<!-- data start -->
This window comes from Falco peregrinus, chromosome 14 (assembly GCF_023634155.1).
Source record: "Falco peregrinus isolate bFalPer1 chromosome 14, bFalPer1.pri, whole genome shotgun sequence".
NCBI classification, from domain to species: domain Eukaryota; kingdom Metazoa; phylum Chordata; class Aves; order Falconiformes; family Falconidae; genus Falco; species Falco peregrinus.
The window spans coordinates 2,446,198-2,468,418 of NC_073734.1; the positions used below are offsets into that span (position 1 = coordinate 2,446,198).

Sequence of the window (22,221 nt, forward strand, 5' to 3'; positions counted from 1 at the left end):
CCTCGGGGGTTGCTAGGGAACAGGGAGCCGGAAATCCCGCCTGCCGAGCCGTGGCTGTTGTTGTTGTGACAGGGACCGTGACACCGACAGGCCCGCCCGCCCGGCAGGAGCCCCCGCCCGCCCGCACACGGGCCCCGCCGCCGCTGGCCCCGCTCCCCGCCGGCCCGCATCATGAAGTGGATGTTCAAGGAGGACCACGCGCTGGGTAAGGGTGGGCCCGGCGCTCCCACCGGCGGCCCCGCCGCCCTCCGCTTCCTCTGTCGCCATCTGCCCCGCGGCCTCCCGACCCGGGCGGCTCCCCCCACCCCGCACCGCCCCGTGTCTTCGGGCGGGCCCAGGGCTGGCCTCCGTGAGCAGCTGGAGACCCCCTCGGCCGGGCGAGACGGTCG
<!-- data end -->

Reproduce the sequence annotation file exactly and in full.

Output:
This window comes from Falco peregrinus, chromosome 14 (assembly GCF_023634155.1).
Source record: "Falco peregrinus isolate bFalPer1 chromosome 14, bFalPer1.pri, whole genome shotgun sequence".
NCBI classification, from domain to species: domain Eukaryota; kingdom Metazoa; phylum Chordata; class Aves; order Falconiformes; family Falconidae; genus Falco; species Falco peregrinus.
The window spans coordinates 2,446,198-2,468,418 of NC_073734.1; the positions used below are offsets into that span (position 1 = coordinate 2,446,198).

Sequence of the window (22,221 nt, forward strand, 5' to 3'; positions counted from 1 at the left end):
CCTCGGGGGTTGCTAGGGAACAGGGAGCCGGAAATCCCGCCTGCCGAGCCGTGGCTGTTGTTGTTGTGACAGGGACCGTGACACCGACAGGCCCGCCCGCCCGGCAGGAGCCCCCGCCCGCCCGCACACGGGCCCCGCCGCCGCTGGCCCCGCTCCCCGCCGGCCCGCATCATGAAGTGGATGTTCAAGGAGGACCACGCGCTGGGTAAGGGTGGGCCCGGCGCTCCCACCGGCGGCCCCGCCGCCCTCCGCTTCCTCTGTCGCCATCTGCCCCGCGGCCTCCCGACCCGGGCGGCTCCCCCCACCCCGCACCGCCCCGTGTCTTCGGGCGGGCCCAGGGCTGGCCTCCGTGAGCAGCTGGAGACCCCCTCGGCCGGGCGAGACGGTCG